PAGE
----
The first step in Design Thinking is to understand the problem you are trying to solve before searching for solutions. — MIT: Design Thinking Explained
This is blunt linear thinking, which reveals the strange belief that a problem can (and has to) be completely understood before looking for solutions, based on the myth that problems are essential, rational and fully describable entities. Design thinking, as we have learned (Lawson, Cross), means the parallel development of problem and solution. You fully understand the problem when you have found a solution. Problems as well as solutions are designed artefacts.
Source: Wolfgang Jonas, in UNPACKING “MIT — Design Thinking Explained”, on NextD Journal
The conventional model of collaboration in business is to go to a lot of meetings to try to get agreement on five things:
• What is our common purpose?
• What is the problem?
• What is the solution to the problem?
• What is the plan to execute the solution?
• Who needs to do what to execute the plan?
Answering these questions typically involves a delicate dance of managerial authority and employee adaptation. A boss may have a solution in mind, but could face potential downsides by enforcing it unilaterally. Those who disagree may drag their feet in implementing the plan or otherwise sabotage the team’s efforts. So instead, teams collaborate: A boss leads everyone to see the problem the same way (probably the way the boss does), and then to agree on a way forward.
But what if the people in the room are working at cross-purposes? What if they can’t even agree on what the problem is, much less how to solve it? What if there is low trust among them, and no one who can control the situation? What if the only thing people can agree on is that the situation is unacceptable and must be changed?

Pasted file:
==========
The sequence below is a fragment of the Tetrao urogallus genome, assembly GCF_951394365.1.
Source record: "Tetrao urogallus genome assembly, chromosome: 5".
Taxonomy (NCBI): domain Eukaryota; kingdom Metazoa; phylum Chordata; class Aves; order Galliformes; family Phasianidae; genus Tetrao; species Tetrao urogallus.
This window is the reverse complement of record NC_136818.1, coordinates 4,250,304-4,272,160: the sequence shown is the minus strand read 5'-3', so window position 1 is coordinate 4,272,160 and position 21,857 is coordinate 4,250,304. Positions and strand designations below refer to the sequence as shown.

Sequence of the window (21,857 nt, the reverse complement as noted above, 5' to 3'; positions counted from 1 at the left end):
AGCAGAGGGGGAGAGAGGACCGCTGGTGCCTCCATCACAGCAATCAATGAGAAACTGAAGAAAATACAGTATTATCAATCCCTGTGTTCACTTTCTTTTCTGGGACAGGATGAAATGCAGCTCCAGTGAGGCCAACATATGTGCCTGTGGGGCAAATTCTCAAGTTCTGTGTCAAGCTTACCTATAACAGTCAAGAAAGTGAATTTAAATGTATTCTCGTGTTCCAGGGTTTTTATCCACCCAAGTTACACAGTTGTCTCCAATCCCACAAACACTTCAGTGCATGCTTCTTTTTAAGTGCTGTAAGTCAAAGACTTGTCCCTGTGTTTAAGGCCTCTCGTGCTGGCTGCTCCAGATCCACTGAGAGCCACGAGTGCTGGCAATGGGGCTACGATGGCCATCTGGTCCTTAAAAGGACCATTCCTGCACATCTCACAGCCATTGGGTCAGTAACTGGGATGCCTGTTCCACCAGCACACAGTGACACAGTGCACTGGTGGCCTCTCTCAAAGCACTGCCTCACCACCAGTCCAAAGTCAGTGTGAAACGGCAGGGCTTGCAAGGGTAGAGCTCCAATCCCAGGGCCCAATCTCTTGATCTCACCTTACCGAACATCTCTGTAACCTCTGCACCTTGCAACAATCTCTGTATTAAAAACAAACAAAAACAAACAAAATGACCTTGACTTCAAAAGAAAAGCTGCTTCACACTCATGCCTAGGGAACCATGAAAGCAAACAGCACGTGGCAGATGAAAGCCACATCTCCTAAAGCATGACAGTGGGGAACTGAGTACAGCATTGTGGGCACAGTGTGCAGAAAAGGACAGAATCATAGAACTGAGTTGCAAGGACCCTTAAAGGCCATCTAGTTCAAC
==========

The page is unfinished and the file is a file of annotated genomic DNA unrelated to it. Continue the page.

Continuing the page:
Source: How to Collaborate When You Don’t Have Consensus, by Adam Kahane, Reos Partners, on strategy+business
Photo credit: Móric van der Meer
The one thing that can solve most of our problems is dancing.
A problem is only an avenue of approach we happen to have pursued, where we cannot see our way clear. Whilst a problem with a ready solution is not a problem at all but just a clear way forward, a problem without a solution is just a blind alley, a failed attempt to proceed a certain way. A problem is only a solution that we cannot get to work. Indeed, I have come to view all efforts at so-called “problem-solving” in practical affairs to be quite worthless endeavours. An unsolved problem, like an unanswered question, should be an invitation to go back and choose another problem instead, like asking a different question to get at what you are after when your first enquiry draws a blank. A problem that does not call for its own solution may best be regarded as but a first feeler; instead of trying to solve it, we could put out another feeler.
© 2000, 2018 Dr James Wilk. All Rights Reserved
Make no mistake. Innovation isn’t about ideas, it’s about solving problems. The truth is that nobody cares about your ideas, they care about the problems you can solve for them. The reason most people can’t innovate isn’t because they don’t have ideas, but because they lack the perseverance needed to stick with a really tough problem until it’s cracked.
Greg Satell | View source
Mental models often do not enable us to see what’s really possible in the world. Often times we build businesses, technologies or products and services based on assumptions borne from preexisting beliefs. Beliefs can very easily produce false assumptions, particularly about the markets in which we operate.
The meta model of the Hegelian Dialectic guides much of our thinking – (manufactured) problem, (staged) reaction, (perceived) solution. Typically we are taught or trained to think linearly, in a straight line. From there, we think we have to choose sides, ideas, beliefs, ideologies, what have you. False choices, or false dichotomies, perpetuate many of the problems we face in the world.
While problems can be very complex, our approaches to them and the ensuing solutions do not have to be¹.
Source: Gunther Sonnenfeld, a partner at Novena Capital
¹ Read more here: Breaking Free of the Mental Model that Stifles Real Progress, by Gunther Sonnenfeld, on Medium